Sweden is in the unique position of being a traditional hockey power that usually does badly in the world junior tournament – just one championship in its history, compared to 15 for Canada and 13 for the combined Soviet Union and Russia.
How does one explain that unlikely phenomenon?
“It’s because the world juniors is a real hard tournament to win,” Sweden coach Roger Ronnberg answered Wednesday, as his charges prepared for the gold-medal game against Russia on Thursday. “If you go to the Stanley Cup, it’s best-of-seven. It’s totally different. Here, it’s a short tournament and it’s all down to one or two games. Here, we have to win the right game.”
On Tuesday, Sweden advanced to the final by capitalizing on a miscue from Finnish goalie Sami Aittokallio to tie the game late and then prevailing in the shootout. The victory sets up a rematch with the Russians, a team Sweden defeated 4-3 in overtime to end the round robin.
Sweden came from three goals down to beat the Russians, in what was the best game of the tournament thus far, thanks in part to Russia’s propensity for taking undisciplined penalties that permitted the Swedes to score a bunch of power-play goals. Sweden’s power play has been dynamic in this tournament, especially early on, and for all the attention paid to sparkling draft-eligible players Filip Forsberg and Sebastian Collberg, the country’s most effective forward is the 143rd pick in the 2011 entry draft, Max Friberg.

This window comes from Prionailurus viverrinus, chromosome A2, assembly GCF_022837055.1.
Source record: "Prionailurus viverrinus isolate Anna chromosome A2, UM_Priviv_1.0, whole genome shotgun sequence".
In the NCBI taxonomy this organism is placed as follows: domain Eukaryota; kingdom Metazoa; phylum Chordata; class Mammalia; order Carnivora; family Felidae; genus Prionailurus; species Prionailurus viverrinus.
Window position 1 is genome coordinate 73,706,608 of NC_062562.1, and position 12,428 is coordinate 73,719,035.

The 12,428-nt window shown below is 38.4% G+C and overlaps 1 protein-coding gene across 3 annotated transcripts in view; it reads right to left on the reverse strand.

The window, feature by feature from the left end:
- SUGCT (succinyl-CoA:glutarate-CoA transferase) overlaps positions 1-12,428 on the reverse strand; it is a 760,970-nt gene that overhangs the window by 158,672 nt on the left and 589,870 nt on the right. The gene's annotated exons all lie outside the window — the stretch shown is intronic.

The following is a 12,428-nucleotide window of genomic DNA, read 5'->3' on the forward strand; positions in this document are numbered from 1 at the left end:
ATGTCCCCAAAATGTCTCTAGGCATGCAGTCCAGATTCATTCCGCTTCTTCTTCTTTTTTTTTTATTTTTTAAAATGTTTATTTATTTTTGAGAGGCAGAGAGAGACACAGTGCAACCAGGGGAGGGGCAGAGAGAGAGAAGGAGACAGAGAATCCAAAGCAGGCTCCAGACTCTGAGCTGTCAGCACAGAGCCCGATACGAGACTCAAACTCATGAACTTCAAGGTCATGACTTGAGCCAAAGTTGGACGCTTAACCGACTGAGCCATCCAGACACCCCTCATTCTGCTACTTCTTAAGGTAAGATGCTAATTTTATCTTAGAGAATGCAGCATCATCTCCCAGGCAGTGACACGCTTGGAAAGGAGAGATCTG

Anaheim Ducks, take a bow. Mad Max could be the steal of the draft. Sometimes, 5-foot-11 guys that don’t naturally demonstrate a scoring touch have something special that permits them to play well in the big games.
“I hope Sweden has one big game left,” said Friberg, who has been a quote machine in this tournament, but stayed on message Wednesday, “and I will do everything I can, too, to be a part of it. We won [the world juniors]one time I think and it’s been 31 years, so we really have nothing to lose.”
For Friberg and the Swedes, winning a gold medal after so many years of futility would be a fitting end to a thus-far successful event. They are the only undefeated team left standing.
Friberg has been booed in Calgary since he rode his stick like Tiger Williams to celebrate a shootout goal over Switzerland in the round robin, but in the aftermath of Canada’s loss to Russia on Tuesday, fans at the Scotiabank Saddledome immediately started to cheer: “Go Sweden Go.” So even if the Swedes weren’t the people’s choice before, they may be now.
“They did?” Friberg said. “It would be great to have the fans on our side.”
As for how the tournament has unfolded, in front of full houses throughout, Ronnberg spoke for all the visiting teams when he described it as “the experience of a lifetime – for those kids to play in this environment, to play in the full buildings, in front of people who know hockey – because the culture of hockey, here in Canada, is so strong. Everybody’s talking hockey, and everybody understands hockey. They are thrilled.”